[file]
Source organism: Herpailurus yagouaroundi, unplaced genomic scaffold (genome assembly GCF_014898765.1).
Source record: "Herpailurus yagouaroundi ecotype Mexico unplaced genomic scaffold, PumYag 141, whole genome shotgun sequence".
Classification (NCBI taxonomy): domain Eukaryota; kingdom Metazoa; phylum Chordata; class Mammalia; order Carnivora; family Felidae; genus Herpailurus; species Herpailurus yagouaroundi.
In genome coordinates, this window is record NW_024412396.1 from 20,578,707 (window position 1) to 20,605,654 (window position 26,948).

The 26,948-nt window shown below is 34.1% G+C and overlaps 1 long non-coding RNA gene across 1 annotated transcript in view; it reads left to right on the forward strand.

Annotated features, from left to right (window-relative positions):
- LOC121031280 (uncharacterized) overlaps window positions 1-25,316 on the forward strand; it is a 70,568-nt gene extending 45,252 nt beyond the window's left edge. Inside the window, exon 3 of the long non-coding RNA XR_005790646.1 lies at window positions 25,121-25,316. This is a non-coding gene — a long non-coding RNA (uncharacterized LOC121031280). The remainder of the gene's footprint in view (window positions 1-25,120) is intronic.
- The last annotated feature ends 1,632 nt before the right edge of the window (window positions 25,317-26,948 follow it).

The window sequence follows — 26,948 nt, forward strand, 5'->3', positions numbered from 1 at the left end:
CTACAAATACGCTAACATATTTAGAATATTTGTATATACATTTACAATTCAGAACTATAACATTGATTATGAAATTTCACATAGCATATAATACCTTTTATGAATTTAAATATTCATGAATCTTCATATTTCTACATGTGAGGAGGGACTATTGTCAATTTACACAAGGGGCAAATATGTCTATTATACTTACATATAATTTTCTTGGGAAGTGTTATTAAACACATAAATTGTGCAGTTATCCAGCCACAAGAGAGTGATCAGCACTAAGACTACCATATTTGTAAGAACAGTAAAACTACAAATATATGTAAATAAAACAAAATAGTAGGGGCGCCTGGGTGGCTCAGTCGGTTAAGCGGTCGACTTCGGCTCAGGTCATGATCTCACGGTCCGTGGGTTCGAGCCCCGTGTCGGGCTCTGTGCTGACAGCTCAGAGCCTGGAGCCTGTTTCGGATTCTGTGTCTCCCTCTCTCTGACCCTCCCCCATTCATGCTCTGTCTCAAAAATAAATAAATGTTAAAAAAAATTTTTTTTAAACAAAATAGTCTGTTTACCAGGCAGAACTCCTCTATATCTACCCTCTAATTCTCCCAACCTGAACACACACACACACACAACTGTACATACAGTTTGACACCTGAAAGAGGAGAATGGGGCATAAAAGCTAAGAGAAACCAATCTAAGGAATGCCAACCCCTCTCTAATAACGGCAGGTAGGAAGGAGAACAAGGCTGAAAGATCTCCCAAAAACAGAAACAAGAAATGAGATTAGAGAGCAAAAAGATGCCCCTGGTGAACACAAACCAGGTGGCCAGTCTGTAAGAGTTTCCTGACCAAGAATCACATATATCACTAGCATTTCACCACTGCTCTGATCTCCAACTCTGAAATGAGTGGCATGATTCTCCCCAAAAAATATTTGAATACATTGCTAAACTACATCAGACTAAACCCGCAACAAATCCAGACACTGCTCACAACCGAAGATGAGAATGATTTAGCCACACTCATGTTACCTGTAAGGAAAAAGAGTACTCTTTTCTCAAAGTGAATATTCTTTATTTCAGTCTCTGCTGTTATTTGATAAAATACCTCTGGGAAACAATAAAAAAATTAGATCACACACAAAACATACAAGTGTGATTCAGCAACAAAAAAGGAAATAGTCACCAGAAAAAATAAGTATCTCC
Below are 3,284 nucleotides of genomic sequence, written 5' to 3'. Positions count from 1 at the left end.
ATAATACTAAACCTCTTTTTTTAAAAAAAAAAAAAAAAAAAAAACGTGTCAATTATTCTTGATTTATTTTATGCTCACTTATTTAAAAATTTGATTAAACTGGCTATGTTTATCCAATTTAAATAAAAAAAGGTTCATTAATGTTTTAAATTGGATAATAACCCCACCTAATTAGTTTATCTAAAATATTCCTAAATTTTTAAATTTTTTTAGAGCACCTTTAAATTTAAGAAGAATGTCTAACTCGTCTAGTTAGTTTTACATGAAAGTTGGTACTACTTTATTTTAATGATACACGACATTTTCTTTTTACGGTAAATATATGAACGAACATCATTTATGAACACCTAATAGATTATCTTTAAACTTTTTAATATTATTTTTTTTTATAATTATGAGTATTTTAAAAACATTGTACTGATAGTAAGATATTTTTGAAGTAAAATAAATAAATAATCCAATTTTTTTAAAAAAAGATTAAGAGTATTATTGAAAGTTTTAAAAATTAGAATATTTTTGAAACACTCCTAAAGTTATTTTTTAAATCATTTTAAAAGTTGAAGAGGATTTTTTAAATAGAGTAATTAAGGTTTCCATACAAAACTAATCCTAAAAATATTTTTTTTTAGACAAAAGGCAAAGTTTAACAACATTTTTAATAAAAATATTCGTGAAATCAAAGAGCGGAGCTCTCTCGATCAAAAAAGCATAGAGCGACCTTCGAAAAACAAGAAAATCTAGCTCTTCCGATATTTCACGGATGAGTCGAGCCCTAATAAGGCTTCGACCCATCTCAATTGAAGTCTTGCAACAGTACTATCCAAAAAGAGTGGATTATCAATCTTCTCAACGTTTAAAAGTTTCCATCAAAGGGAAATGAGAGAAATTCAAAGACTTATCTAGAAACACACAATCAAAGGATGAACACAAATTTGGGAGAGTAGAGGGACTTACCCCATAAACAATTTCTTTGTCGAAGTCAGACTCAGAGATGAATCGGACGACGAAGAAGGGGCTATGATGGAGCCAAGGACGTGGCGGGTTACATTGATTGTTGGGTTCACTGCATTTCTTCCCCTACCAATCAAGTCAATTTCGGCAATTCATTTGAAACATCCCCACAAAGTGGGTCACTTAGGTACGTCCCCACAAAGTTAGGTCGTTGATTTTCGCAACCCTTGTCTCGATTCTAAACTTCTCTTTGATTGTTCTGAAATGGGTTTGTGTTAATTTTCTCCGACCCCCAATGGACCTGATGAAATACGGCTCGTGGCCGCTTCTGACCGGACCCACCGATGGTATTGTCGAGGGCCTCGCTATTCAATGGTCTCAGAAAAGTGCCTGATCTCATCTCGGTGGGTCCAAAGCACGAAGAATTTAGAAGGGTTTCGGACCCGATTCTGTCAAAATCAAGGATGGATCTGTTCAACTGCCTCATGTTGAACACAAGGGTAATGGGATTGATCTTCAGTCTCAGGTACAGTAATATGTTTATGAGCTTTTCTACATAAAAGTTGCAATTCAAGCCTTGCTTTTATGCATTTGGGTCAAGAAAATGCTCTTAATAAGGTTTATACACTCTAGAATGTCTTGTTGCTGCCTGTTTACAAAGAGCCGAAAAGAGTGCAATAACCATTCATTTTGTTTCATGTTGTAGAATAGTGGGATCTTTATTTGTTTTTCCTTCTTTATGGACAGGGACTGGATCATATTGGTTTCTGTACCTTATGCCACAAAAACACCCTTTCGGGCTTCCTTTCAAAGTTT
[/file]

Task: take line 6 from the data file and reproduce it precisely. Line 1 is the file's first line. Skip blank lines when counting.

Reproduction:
Annotated features, from left to right (window-relative positions):